In this week’s Neighbors 2: Sorority Rising, Seth Rogen and Rose Byrne return to stave off impending suburban oldness with a new baby and a new house while Zac Efron and his impeccable abs are also back to reexamine the tender fragility of modern hypermasculinity. But it’s Selena Gomez, pop princess of the new millennium, who’s the messenger of hard truths.
In The Big Short, she explained to America how betting on synthetic collateralized debt obligations (CDOs) amplified the disastrous subprime mortgage crisis. And in Neighbors 2, the “Hands To Myself” singer turns in another brief but pointed cameo to inform us that across the college campuses of this great nation, women still lack a basic freedom afforded to generations upon generations of keg-standing, high-fiving frat bros: sorority girls don’t have the equal right to party.
Director Nicholas Stoller, like Oscar-winning Big Short helmer Adam McKay, knows that when Selena Gomez speaks, a nation will listen. “In the United States, sororities are not allowed to throw parties in their own houses,” Gomez lectures a roomful of freshman pledges as the prim and ultra-feminine leader of the hottest sorority on campus. “Only frats can.”
It’s a matter-of-fact reality of Greek life that most girls in the movie seem to accept. Except one named Shelby, played by Chloe Grace Moretz. Shelby nearly chokes on the joint she’s puffing on when she hears the news, then decides to start her own independent sorority with a gang of misfit girls to fight the system (and launch the plot). She’s got a real salient point. Why can’t college girls party just like the boys?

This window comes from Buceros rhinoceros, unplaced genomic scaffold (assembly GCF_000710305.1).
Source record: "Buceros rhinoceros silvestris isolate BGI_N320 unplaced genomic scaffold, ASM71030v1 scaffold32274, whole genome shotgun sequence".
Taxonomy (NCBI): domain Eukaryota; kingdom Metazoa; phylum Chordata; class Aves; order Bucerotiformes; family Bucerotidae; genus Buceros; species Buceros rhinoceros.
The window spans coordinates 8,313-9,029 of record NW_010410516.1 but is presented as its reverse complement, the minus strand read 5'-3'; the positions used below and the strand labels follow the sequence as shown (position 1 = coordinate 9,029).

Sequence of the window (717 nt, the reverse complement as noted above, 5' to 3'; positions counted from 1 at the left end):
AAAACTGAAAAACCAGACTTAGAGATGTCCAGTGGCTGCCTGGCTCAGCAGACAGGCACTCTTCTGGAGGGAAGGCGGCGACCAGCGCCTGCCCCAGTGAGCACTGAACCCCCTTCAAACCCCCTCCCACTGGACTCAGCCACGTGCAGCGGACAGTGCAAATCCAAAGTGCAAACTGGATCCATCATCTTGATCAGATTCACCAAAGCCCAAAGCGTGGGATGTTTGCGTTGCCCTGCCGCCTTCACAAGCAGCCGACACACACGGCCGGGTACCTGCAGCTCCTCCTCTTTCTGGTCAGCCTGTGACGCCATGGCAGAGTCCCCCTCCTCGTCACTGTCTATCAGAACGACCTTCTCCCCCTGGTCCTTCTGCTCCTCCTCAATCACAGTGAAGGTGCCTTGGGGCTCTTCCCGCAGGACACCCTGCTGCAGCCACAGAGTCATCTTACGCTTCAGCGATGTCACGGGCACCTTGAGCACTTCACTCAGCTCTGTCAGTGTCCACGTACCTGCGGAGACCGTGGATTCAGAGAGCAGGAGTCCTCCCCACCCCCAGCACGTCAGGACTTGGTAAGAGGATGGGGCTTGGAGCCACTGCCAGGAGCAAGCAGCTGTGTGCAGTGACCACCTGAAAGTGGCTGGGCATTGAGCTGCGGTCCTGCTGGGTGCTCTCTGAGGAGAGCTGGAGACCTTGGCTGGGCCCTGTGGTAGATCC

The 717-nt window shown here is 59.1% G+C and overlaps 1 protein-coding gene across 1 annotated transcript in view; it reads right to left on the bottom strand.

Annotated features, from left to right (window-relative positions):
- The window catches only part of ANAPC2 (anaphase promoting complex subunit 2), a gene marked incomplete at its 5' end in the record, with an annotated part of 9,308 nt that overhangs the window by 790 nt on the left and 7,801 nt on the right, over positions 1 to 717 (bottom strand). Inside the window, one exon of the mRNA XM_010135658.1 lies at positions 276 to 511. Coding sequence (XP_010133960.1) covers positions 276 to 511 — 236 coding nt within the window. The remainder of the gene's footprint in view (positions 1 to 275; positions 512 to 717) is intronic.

Well, because they can’t drink in their own houses. That in itself will come as a surprise to many, although it’s become an increasingly heated issue in the Greek world in recent years. Even Rogen and co-writer/producer Evan Goldberg were shocked to learn that American sororities can’t throw the same kinds of parties as their male counterparts.
“When we started researching how sororities work, we were shocked at how sexist the system was,” Goldberg explained while promoting Neighbors 2. “Seth and I are from Canada and assumed that they threw parties just like the frats did.”
In real life, the 26 member sororities governed by the National Panhellenic Conference indeed forbid drinking in sorority houses as a rule. No alcohol means no hosting of house parties on par with the fraternities. The problem is, that puts all the power in the hands of male-run social events on campuses across the country. Sororities can host parties, technically speaking—but they either have to co-host them with fraternities, or hire a third-party vendor in order to do so. Which means they require either male permission or outside help to throw their own parties.
But the rule is neither a legal requirement nor a mandatory mandate, according to the people who govern the sororities of America. Dani Weatherford, the Executive Director of the National Panhellenic Conference, explains that the no alcohol rule is one voluntarily adopted by the organization’s individual sororities.